Gardening season is in full swing, and many people are bringing plants to our office for disease or insect pest identification. Many of the plants are not diseased; they are suffering from some form of phytotoxicity.
Phytotoxicity – what’s that? Phytotoxicity is plant injury generally caused by a chemical applied on or around plants. By far, the most common of these chemicals is some form of pesticide.
The symptoms of phytotoxicity on growing plants include stunting or delay of plant growth; misshapen, curled or distorted plants, fruit or leaves; russeting or bronzing of leaves or fruit; dead spots or flecks on leaves; dead leaf tips or leaf margins; and dead areas between the veins of the leaves. Many of these symptoms sound very similar to disease or insect infestation symptoms, so how can you tell the difference?
The damage you see might be phytotoxicity if any of the following statements are true: if you see no signs of plant disease or insects that might have caused the damage, if you know chemicals have been applied in the area recently, if the symptoms show only on plants in a certain location in the landscape, if the symptoms do not spread from plant to plant, if the damage includes twisted stems and curled leaves.
A very common problem we see is damage to adjacent trees and shrubs after the application of weed-and-feed-type product to a lawn. The roots of the adjacent plants are under the lawn and will absorb the broadleaf weed killer. Sometimes these plants die, but more often the plants begin to look sickly, so homeowners suspect a disease or insect pest.
Another common error is applying pesticides when temperatures are too high. Most pesticides are labeled for application between 60 degrees and 80 degrees F. At temperatures above 80 degrees, sprayed pesticides can volatilize, turning into a gas. The gas form of the pesticide can then drift to non-target sites or plants. Apply pesticides early in the morning, when temperatures are lower and winds are light, to minimize the chance of damage. This will also protect pollinators, such as bees, which are not as active early in the morning.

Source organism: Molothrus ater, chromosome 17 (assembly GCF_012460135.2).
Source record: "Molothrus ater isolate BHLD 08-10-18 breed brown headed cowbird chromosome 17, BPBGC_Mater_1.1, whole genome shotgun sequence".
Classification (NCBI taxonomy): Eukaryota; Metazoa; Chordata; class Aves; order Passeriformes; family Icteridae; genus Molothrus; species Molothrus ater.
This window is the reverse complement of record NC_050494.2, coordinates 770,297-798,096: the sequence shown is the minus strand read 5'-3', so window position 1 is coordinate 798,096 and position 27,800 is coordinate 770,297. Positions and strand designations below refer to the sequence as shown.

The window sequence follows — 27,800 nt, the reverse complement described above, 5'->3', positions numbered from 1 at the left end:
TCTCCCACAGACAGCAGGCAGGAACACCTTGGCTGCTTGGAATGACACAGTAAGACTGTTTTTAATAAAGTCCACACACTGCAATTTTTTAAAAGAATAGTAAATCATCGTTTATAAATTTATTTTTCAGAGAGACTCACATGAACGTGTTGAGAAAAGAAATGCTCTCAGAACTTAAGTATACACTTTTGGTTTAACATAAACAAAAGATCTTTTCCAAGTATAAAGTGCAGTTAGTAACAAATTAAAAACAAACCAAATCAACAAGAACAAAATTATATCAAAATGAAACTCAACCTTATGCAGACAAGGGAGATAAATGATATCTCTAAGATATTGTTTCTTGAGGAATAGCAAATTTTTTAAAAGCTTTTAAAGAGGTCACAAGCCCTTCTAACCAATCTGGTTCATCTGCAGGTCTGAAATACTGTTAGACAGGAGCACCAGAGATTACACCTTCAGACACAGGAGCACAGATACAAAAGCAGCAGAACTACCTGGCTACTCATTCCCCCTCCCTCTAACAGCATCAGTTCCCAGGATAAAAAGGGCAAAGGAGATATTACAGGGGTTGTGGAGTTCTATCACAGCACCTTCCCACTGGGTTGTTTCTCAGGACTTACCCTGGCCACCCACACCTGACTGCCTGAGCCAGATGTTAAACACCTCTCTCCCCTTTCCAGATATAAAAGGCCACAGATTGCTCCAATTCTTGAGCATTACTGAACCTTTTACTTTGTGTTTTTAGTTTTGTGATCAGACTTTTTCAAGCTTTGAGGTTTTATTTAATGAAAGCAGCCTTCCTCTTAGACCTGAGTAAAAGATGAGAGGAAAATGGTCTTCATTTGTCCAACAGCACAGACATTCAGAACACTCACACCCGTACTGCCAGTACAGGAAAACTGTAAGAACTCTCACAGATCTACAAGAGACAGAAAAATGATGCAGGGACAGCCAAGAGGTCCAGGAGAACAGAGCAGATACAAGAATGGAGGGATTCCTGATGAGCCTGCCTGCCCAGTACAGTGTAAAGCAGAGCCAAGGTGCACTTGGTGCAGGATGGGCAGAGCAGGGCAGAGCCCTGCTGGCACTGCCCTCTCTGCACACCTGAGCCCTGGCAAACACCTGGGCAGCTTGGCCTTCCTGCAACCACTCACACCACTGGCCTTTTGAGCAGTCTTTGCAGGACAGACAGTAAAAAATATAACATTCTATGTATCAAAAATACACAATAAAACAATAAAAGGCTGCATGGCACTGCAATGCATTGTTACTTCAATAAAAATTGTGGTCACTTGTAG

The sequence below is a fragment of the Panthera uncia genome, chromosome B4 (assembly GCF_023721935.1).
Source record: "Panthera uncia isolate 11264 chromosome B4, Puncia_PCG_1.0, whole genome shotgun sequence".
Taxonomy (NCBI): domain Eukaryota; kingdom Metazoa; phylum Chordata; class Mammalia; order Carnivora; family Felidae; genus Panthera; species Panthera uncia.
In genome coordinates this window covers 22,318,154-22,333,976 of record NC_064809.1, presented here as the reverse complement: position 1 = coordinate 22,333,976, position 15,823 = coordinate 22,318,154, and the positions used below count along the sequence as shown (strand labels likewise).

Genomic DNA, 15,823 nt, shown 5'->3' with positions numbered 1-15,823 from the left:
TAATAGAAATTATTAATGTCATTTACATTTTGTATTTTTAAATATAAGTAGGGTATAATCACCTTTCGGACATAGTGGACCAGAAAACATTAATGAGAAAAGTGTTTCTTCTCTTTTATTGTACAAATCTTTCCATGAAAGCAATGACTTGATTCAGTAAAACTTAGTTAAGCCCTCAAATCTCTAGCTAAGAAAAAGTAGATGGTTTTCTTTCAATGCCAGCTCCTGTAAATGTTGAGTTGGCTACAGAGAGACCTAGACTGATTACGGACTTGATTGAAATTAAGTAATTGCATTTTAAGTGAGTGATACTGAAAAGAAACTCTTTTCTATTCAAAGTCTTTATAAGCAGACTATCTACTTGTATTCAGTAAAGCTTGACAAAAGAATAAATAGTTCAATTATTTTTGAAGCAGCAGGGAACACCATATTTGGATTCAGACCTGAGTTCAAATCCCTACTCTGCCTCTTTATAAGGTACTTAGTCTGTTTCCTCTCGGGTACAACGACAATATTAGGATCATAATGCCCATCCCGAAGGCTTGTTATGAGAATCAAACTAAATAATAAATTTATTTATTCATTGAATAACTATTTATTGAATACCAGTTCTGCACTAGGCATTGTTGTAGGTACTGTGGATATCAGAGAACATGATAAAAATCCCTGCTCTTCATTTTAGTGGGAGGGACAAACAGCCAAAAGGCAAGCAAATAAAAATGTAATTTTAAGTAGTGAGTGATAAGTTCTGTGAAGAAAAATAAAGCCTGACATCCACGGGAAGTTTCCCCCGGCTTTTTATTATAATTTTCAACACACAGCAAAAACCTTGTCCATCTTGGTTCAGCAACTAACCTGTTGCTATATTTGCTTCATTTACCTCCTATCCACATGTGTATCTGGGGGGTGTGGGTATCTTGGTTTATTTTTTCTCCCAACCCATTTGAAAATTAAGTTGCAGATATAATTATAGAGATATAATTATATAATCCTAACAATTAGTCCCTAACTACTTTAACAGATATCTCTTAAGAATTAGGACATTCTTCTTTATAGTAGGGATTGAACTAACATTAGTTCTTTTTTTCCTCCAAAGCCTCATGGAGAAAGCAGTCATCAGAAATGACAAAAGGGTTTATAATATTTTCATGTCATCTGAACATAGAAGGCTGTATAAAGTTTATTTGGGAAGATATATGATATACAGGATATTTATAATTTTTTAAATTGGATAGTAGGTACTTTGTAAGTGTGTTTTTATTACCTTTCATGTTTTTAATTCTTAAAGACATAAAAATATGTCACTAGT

Phytotoxicity can also occur when plants are under water and/or high temperature stress. Under normal conditions, the plant would not be damaged, but because they were stressed before the pesticide was applied, they are more likely to suffer damage. Avoid spraying pesticides when the weather is extremely hot and sunny. On bright sunny days, leaf tissue temperature may be 5 to 15 degrees higher than the surrounding air temperature.
If the pesticide is too concentrated, it may cause damage. Always check the label directions when mixing pesticides, or better yet, buy ready-to-use formulations to avoid mixing mishaps. Most pesticides are safe if applied properly. Read, understand and follow all label directions.
Melody Hefner is the Urban IPM and Pesticide Safety Education Program Assistant for University of Nevada Cooperative Extension. Have a gardening question? Ask a Master Gardener at 775-336-0265, email@example.com or www.growyourownnevada.com.